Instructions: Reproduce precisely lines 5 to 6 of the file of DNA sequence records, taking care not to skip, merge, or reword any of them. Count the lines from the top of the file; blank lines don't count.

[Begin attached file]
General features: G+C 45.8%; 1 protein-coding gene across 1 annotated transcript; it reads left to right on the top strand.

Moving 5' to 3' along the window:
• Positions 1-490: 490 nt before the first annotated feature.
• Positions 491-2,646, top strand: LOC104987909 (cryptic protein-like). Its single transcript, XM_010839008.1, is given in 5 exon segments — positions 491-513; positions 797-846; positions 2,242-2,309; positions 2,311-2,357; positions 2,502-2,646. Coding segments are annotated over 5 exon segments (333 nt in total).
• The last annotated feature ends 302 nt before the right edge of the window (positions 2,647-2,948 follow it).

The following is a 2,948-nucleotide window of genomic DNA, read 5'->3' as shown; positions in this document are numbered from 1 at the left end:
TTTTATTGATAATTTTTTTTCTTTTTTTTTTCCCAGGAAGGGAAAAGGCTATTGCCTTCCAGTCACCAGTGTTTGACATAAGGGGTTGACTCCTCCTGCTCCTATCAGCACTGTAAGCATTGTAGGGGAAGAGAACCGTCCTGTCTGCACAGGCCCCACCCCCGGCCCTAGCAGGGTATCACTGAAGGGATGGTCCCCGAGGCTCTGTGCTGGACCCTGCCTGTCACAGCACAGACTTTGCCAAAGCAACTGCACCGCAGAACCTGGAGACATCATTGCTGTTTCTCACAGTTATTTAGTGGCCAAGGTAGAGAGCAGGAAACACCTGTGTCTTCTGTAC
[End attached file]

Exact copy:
• The last annotated feature ends 302 nt before the right edge of the window (positions 2,647-2,948 follow it).

The following is a 2,948-nucleotide window of genomic DNA, read 5'->3' as shown; positions in this document are numbered from 1 at the left end: